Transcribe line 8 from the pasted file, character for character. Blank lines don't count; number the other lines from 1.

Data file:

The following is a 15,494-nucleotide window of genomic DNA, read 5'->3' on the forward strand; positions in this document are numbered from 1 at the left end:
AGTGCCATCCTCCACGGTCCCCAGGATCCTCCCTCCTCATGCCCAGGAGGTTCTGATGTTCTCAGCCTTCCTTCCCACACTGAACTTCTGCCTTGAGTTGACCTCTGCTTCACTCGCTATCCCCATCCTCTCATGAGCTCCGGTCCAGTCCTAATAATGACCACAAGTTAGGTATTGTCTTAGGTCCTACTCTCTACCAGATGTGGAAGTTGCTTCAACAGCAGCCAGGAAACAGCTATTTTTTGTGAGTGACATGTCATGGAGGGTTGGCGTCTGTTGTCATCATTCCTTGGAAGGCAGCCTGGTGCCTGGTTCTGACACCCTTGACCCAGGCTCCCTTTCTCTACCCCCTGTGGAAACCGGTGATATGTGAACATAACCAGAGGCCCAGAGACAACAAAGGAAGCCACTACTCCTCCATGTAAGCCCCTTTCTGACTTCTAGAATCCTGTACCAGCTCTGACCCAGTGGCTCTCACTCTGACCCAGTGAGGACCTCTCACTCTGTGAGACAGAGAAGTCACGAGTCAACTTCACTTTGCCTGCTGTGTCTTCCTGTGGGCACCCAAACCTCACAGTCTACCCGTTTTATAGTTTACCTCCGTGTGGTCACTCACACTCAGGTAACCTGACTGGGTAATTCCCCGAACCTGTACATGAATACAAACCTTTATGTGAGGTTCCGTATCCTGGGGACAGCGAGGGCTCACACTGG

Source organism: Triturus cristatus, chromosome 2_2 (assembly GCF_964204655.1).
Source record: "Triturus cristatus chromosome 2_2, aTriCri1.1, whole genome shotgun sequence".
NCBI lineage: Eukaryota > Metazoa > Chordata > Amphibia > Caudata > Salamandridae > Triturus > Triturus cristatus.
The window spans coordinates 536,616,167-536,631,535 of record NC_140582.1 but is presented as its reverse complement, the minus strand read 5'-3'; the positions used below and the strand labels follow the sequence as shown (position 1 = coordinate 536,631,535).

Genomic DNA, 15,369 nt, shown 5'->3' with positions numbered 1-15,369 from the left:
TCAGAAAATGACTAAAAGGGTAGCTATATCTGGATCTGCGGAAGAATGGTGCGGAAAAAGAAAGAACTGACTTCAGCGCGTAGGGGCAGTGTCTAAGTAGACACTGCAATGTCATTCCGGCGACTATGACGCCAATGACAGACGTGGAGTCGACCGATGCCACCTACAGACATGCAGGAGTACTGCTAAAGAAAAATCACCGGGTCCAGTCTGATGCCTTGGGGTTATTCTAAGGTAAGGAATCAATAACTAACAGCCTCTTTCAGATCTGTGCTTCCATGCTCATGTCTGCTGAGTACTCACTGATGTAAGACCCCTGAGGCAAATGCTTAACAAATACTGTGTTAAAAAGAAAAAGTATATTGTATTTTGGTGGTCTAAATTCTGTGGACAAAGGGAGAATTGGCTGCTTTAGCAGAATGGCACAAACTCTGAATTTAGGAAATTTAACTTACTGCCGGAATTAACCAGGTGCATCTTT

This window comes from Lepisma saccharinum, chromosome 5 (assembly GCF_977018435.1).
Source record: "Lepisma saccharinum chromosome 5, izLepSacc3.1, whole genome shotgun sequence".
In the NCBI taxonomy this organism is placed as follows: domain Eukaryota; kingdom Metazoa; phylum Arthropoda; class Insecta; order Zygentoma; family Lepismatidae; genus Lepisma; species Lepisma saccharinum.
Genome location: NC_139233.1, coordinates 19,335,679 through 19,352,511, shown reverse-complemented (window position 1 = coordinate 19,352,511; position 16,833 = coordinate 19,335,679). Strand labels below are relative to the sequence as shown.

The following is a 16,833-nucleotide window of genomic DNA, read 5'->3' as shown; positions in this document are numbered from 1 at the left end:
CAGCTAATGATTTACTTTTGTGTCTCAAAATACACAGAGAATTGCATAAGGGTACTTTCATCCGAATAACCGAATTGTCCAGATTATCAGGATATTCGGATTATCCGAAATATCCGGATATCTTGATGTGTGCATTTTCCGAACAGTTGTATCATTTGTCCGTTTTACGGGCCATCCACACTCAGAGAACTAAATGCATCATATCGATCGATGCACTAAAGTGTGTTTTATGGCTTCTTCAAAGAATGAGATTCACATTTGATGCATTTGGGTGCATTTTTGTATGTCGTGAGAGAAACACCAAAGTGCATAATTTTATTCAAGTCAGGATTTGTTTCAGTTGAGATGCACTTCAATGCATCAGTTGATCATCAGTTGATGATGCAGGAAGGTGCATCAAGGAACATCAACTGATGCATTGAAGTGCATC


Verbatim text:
TCAGAAAATGACTAAAAGGGTAGCTATATCTGGATCTGCGGAAGAATGGTGCGGAAAAAGAAAGAACTGACTTCAGCGCGTAGGGGCAGTGTCTAAGTAGACACTGCAATGTCATTCCGGCGACTATGACGCCAATGACAGACGTGGAGTCGACCGATGCCACCTACAGACATGCAGGAGTACTGCTAAAGAAAAATCACCGGGTCCAGTCTGATGCCTTGGGGTTATTCTAAGGTAAGGAATCAATAACTAACAGCCTCTTTCAGATCTGTGCTTCCATGCTCATGTCTGCTGAGTACTCACTGATGTAAGACCCCTGAGGCAAATGCTTAACAAATACTGTGTTAAAAAGAAAAAGTATATTGTATTTTGGTGGTCTAAATTCTGTGGACAAAGGGAGAATTGGCTGCTTTAGCAGAATGGCACAAACTCTGAATTTAGGAAATTTAACTTACTGCCGGAATTAACCAGGTGCATCTTT